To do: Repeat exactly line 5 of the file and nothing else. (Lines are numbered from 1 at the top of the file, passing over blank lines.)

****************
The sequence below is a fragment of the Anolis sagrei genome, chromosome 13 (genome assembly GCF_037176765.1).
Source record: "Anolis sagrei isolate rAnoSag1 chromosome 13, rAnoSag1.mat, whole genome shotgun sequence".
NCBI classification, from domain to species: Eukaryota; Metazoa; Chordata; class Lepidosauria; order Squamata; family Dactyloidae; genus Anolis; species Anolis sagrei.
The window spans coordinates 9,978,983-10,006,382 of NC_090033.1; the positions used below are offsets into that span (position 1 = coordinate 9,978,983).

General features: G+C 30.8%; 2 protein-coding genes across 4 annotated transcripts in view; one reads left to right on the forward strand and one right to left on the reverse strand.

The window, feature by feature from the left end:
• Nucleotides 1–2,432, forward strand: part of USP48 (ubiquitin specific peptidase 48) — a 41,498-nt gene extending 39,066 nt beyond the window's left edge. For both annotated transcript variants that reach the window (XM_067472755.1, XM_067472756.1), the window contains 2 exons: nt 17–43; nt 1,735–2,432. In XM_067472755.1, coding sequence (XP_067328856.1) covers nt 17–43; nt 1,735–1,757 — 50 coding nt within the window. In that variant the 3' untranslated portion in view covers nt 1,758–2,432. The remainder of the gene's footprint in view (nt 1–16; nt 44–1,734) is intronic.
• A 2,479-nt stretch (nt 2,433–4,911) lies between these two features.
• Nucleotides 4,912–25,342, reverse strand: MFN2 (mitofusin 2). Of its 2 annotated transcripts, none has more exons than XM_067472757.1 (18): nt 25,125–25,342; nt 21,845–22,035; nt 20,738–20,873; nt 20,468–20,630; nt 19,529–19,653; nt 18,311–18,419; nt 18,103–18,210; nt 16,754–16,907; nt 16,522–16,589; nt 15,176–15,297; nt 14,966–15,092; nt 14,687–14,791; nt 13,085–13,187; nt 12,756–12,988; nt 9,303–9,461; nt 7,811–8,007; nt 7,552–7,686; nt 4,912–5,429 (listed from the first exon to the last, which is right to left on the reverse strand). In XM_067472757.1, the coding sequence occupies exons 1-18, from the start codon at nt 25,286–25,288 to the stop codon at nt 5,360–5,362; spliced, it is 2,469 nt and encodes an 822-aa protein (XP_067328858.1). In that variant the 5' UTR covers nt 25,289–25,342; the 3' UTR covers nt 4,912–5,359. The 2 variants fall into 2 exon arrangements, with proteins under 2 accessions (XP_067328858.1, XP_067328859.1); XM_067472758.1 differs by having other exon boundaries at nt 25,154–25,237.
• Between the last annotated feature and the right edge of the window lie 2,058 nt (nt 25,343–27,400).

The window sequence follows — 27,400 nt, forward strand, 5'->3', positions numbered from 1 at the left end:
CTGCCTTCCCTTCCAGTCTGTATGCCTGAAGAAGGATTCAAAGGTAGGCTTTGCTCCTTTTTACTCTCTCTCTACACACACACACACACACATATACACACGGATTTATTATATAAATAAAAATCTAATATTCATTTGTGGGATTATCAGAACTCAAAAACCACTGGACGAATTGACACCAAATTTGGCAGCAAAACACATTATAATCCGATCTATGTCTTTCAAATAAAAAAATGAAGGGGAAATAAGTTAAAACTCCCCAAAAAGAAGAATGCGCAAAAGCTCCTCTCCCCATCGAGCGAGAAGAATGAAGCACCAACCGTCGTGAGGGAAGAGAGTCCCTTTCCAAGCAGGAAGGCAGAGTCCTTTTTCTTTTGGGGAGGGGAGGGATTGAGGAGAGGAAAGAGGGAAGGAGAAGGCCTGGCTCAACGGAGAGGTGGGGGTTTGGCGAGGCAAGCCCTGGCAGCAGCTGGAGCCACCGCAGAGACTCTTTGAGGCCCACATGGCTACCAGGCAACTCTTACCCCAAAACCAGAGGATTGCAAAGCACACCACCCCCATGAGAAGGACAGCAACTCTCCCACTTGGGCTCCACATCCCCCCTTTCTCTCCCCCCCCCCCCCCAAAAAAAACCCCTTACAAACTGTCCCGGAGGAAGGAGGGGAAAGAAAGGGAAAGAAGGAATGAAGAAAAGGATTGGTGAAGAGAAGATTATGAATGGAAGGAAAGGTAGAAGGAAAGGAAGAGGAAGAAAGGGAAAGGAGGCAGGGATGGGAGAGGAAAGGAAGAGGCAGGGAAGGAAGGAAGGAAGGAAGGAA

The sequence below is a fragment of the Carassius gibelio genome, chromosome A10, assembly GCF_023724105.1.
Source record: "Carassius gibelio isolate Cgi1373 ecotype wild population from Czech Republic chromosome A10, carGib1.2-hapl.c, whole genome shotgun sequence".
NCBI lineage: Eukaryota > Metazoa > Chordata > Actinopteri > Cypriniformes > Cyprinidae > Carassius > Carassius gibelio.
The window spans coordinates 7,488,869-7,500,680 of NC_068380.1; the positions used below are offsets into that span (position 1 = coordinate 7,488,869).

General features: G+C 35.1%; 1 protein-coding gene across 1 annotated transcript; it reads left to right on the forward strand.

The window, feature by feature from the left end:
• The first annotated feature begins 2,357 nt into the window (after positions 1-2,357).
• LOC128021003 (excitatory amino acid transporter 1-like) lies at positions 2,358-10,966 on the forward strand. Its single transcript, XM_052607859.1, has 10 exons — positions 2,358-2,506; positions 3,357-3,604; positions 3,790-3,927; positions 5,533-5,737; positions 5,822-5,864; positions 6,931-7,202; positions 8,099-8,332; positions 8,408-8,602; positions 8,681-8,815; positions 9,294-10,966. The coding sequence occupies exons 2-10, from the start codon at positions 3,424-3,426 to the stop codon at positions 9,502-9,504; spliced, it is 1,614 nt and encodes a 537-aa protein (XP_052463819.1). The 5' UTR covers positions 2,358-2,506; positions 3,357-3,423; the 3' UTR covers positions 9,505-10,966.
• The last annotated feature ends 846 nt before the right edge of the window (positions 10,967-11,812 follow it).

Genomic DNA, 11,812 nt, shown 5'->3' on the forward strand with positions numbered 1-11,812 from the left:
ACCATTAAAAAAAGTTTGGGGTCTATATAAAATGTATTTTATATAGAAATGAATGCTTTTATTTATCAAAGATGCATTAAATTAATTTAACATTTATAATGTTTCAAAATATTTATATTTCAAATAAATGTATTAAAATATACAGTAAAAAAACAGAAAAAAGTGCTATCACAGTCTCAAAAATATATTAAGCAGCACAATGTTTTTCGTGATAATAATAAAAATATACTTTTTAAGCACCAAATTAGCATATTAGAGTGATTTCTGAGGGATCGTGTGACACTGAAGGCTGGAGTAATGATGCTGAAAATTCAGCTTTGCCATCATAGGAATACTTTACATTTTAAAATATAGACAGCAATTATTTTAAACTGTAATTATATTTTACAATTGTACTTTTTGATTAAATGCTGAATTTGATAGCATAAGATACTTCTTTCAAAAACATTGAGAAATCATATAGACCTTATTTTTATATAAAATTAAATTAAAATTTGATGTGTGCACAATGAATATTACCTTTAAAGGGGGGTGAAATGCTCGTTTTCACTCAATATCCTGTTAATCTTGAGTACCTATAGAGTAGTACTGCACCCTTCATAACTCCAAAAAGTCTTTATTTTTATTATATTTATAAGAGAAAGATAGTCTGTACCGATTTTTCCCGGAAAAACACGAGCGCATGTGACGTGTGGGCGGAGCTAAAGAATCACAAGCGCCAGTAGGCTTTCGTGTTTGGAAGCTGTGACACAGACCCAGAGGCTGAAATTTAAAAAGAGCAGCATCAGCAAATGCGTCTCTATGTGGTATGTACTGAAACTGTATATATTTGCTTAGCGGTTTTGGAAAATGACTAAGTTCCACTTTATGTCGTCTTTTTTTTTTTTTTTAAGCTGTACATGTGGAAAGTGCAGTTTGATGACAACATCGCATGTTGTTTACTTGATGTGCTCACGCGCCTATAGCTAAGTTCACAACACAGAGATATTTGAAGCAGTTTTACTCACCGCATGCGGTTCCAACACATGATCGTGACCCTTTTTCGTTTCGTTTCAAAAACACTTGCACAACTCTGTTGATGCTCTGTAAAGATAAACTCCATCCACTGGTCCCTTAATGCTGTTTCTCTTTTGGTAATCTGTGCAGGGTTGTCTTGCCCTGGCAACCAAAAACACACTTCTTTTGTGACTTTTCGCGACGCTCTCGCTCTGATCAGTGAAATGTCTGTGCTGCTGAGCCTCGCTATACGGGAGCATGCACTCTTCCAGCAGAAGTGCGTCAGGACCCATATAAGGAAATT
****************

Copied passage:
General features: G+C 30.8%; 2 protein-coding genes across 4 annotated transcripts in view; one reads left to right on the forward strand and one right to left on the reverse strand.